Kia combines an Atkinson-cycle 1.6-liter 4-cylinder engine with an electric motor, a Lithium-polymer battery mounted beneath the rear seat, and a 6-speed dual-clutch automated manual transmission with a Sport driving mode. With a curb weight that starts just over 3,100 lbs., the combined power output is strong enough to make the Niro feel lively, especially at lower speeds in urban driving situations. Choosing a DCT over a continuously variable transmission (CVT) pleases the driver because the Niro drives and sounds more like a traditional car.

Get out onto a country road, move the gear selector left into Sport mode, and this Kia eagerly tackles the twists and turns. The company worked with its tire supplier, Michelin, to create rubber specific to this car that would best balance handling with low rolling resistance. The result is an admirable compromise.

2017 Kia Niro rear quarter left photoMore than half of the Niro's architecture is high-strength steel, and aluminum is used for suspension components and the brake calipers in order to reduce unsprung weight. The result is a stiff, light, and responsive vehicle, entertaining to drive with enthusiasm. Kia has also mastered the art of electric steering tuning, as I had no reason to complain with respect to weighting, accuracy, or responsiveness.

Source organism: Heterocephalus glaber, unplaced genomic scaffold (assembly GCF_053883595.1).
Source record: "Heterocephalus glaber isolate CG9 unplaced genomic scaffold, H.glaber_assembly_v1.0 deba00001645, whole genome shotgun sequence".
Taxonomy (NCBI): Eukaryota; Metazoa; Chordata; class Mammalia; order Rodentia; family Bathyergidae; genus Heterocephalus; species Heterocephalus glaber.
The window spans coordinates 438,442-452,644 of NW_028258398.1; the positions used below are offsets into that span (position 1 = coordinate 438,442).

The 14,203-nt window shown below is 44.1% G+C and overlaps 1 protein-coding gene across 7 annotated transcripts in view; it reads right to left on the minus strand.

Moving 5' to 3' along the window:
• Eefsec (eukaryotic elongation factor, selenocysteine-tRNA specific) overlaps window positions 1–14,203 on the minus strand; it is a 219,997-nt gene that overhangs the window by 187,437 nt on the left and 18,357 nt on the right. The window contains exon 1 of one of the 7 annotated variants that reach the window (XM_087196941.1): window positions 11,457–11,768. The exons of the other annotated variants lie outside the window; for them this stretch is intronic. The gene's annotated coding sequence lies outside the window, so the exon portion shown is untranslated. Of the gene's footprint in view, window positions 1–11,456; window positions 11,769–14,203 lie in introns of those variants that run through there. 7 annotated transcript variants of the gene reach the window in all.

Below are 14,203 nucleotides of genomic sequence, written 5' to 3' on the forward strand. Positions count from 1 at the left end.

If there is room for improvement here, Kia could use a blended regenerative braking system in this car in order to eliminate dissatisfying pedal feel and modulation. Both Chevrolet and Toyota have employed superior designs in the Volt and Prius.

Around town, where the Niro is best used for maximum effectiveness, it is easy to keep the car in EV driving mode at lower speeds or when coasting down from higher velocities. Had my driving route incorporated more city driving, I am certain my Niro Touring test vehicle would have come closer to achieving the EPA rating of 43 mpg in combined driving. Instead, the car averaged 38.5 mpg during a day heavy with highway driving.


Kia knows that there are people who want an affordable, attractive, and practical hybrid. The new 2017 Niro is built for them and for anyone who might be considering a compact sedan, hatch, wagon, or crossover SUV but loves the idea of effortlessly achieving superior fuel economy.

The Kia Niro might not be as large inside as a Prius, or as efficient, or as stylistically symbolic, but that's OK. This Kia isn't trying to be a better Prius. Its purpose is to be a better alternative to a Prius.

The opinions expressed in this review are the author’s own, not J.D. Power’s.

No portion of these reviews may be reproduced, distributed, publicly displayed, or used for a derivative work without J.D. Power’s written permission. © 2022 J.D. Power